(10/14/01 5:46:39 pm)
| Brazilian "fairy tales"|
While rummaging around looking for an obscure point of folklore, I stumbled across a page describing the Brazilian "cordel," a living tradition in which "thin chapbooks printed on cheap paper...sell by the thousands among people who scarcely can afford to buy them and scarcely can read them too . . . The seller or "folheteiro" is supposed to sing aloud the verses to his customers... the traditional use is that somebody buys a folheto and, back home, reads it aloud while the others listen." Gee, I thought, I once had a Brazilian writing student who was passionate about cordels . . .I always felt bad that I didn't keep up with him. . . and then I realized that it was his page!
Braulio talks some about the fairy tale tradition in cordels, which might be fertile ground for somebody. His site is full of interest - if you write to him, please give him my best!
(10/15/01 9:12:10 am)
| Re: Brazilian "fairy tales"|
That sounds absolutely charming! I read through the site, sadly the images would not show. I wonder about the popularity of chapbooks in other cultures? I've read that Charles de Lint has used chapbook form (according to his site) for private use and sometimes auction, and recetly gathered them together in a book. I used "chapbook" form for my first book of fairy tale poems, and plan to use it for my next one based on ballet stories, hopefully rounding out with a third, then gathering them together for a better shot at full binding (right now I use velo binding). Does anyone know if there are technical qualities that make a "chapbook"?
(10/15/01 8:07:54 pm)
| Chap Books|
Somebody please, please save my sanity today and tell me where--where?!--on earth did I just yesterday, when reading a critical study on fairy tales, read a reference to the origins of the phrase "chap books." Please tell me because I just read it yesterday and it's horrifying not to be able to unearth it at present. These were small printings of single fairy tales originally. I was thrilled to read this. Where, oh where. It had to have been Tatar, because I am teaching from her now, but I can't find the reference. I promise you, Kerrie, I just read this. My short-term memory is just awful these days (too much NPR and BBC, I guess). I did just read this. (It wasn't on this board, was it? No, it wasn't, right?) In any case, chapbooks are generally quite short these days--technically, from what I know at least, 32 pages at the most, for contest purposes, if that's your worry?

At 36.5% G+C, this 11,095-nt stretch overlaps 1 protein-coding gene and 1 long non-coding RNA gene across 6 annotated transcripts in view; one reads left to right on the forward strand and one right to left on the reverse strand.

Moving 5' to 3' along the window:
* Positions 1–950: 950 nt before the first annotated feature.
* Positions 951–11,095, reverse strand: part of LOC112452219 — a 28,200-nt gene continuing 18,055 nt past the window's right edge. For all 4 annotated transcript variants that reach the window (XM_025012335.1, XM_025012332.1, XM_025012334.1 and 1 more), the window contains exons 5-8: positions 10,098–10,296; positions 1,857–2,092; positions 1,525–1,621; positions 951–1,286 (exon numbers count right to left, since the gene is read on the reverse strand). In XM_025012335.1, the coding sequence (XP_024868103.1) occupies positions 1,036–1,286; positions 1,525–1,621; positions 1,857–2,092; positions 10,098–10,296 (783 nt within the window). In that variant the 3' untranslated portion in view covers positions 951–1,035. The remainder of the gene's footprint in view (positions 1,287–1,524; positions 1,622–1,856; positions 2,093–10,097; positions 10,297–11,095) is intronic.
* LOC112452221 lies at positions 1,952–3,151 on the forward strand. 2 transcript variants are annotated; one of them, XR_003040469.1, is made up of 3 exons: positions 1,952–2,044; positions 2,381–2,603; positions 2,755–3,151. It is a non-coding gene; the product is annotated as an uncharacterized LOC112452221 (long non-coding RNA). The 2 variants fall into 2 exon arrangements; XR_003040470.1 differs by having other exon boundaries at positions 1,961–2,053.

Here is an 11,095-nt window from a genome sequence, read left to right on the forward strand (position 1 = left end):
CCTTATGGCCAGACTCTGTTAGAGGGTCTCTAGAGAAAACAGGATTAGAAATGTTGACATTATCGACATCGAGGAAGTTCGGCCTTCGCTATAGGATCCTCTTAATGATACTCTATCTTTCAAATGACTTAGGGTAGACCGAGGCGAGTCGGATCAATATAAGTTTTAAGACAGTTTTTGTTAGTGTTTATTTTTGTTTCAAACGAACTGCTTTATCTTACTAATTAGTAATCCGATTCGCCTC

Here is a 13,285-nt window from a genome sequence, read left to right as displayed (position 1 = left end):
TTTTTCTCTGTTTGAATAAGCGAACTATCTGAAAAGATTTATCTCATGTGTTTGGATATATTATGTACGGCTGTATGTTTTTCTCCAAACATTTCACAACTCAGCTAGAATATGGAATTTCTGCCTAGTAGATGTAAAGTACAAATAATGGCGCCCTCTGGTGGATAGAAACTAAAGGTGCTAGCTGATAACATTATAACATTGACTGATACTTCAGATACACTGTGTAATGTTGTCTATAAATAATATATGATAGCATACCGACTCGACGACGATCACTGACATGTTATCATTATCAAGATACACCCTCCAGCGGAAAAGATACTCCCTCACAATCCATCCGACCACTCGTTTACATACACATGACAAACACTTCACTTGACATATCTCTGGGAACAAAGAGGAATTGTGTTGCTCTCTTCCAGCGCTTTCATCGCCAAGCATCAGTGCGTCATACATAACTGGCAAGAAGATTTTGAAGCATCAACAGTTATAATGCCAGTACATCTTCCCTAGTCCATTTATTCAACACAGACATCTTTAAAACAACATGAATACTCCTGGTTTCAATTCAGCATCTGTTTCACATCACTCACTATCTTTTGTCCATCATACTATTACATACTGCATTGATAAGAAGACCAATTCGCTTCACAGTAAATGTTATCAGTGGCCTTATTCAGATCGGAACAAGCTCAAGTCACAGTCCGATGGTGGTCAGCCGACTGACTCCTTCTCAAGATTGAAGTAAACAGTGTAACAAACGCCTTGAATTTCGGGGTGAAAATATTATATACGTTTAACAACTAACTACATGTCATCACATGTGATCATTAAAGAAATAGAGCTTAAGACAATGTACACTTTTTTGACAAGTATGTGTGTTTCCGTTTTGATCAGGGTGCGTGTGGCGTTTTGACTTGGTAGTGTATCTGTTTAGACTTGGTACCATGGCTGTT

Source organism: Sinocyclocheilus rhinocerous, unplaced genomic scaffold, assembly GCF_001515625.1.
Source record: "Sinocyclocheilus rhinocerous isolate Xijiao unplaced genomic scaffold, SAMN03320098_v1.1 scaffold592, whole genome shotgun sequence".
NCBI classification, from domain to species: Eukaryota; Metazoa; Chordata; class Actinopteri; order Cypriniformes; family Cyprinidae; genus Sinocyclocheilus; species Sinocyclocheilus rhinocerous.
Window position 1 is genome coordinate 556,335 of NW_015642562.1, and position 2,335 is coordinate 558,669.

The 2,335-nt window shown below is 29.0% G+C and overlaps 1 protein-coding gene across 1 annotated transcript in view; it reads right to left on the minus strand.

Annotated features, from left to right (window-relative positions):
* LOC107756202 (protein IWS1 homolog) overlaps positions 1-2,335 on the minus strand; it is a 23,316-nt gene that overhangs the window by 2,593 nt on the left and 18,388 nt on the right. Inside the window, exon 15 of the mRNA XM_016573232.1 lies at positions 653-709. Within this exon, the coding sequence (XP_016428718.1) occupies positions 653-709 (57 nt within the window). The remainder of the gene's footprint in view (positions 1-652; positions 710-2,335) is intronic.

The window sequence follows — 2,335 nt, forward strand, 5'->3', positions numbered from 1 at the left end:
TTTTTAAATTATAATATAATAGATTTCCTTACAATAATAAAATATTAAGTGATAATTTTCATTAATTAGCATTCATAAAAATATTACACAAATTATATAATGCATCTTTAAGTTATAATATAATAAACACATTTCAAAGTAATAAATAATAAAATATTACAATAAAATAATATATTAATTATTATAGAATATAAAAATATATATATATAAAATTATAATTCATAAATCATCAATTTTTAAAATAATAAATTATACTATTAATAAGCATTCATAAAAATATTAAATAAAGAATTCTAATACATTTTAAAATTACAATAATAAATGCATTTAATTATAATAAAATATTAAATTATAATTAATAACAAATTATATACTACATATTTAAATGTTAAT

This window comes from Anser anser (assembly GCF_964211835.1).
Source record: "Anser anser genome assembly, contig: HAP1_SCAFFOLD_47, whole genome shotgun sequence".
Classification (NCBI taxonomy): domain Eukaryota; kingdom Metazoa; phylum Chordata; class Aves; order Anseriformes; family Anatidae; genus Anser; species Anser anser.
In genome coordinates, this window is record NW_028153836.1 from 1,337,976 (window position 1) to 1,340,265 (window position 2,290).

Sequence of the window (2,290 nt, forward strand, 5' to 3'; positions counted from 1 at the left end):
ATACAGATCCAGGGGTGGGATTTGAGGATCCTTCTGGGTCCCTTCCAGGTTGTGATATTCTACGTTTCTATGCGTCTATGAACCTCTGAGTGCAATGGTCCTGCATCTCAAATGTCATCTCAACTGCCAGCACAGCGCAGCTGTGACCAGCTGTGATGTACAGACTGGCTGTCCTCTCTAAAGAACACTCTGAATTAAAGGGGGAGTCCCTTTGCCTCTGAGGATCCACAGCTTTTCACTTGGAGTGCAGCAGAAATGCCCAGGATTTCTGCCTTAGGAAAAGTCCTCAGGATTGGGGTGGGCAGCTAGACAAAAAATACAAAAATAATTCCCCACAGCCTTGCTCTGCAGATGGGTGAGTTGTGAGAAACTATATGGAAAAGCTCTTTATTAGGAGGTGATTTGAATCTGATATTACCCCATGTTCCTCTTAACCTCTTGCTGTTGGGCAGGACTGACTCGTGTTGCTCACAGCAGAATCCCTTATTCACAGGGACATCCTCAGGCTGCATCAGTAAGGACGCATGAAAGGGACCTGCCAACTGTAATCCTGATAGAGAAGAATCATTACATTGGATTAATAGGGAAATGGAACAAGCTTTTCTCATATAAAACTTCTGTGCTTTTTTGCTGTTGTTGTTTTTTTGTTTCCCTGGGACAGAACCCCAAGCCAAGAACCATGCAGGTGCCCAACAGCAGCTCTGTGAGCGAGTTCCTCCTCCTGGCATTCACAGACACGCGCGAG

But I don't think one need care about this sort of convention, do you? Do you like the term 'chapbook' better than book? It has a nice sound for certain purposes, doesn't it.
But all these terms are so odd when you think about them. (Odd and attractive--have you read The Book of the Book, which I've mentioned here probably too often, by Johanna Drucker?) It is my recollection that the phrase chapbook derives somehow from the simple meaning "little book." So if your poetry collection is small, call it one if you want. For example, a novella is "technically" 120 pages, but sometimes they are 70, and sometimes a 120 page novella can be stretched out to full-length with tricks of margins and otherwise and marketed as a novel. On a related note, I once heard Sharon Olds say that the only difference between poetry and prose resides in "the line breaks." Is that related? My brain is mush today. Sorry.
I'm about to check out the Brazilian site--hopefully I will be able to see the images . . .
(10/15/01 8:12:08 pm)
That's a nice site, textually, but I cannot view the images either, alas. I'll definitely seek out some of the further readings your (former!) student suggests, Ellen.
Thanks for posting this--it fills in some of the gaps of what I (think I) read yesterday.
(10/16/01 3:39:15 am)
Well what I do know is that chapbooks were sold by chapmen or "running stationers" who sold small folded eight, sixteen, or 32 pagers out on the streets. That's as close to the origin as I can come.
(10/16/01 5:32:25 am)
| Re: Chap Books|
Which book by Tatar are you using? I can check at the bookstore
or library. Sadly, it appears the Winchester library has none by
her. I'm going to have to draw up a bibliogrpahy for them. (Any
recommendations of books they should absolutely have?)
Hoping to win the lottery someday and have my own library,
(10/16/01 7:06:03 am)
| re:chap books|
This link to the chap book page at Indiana University's Lilly Library gives basic information on
European and North American ones.
(10/16/01 8:21:05 am)
| Re: re:chap books|
Kate and all,
I don't have it at hand, but it seems the Opies mention chap books in some of their histories of the tales. I seem to especially remember a reference to a Jack and the Beanstalk chap book, but I may be going crazy myself. It is in their "The Classic Fairy Tales."
The chap books are a wonderful tradition. I wonder how many of them were lost forever with age..........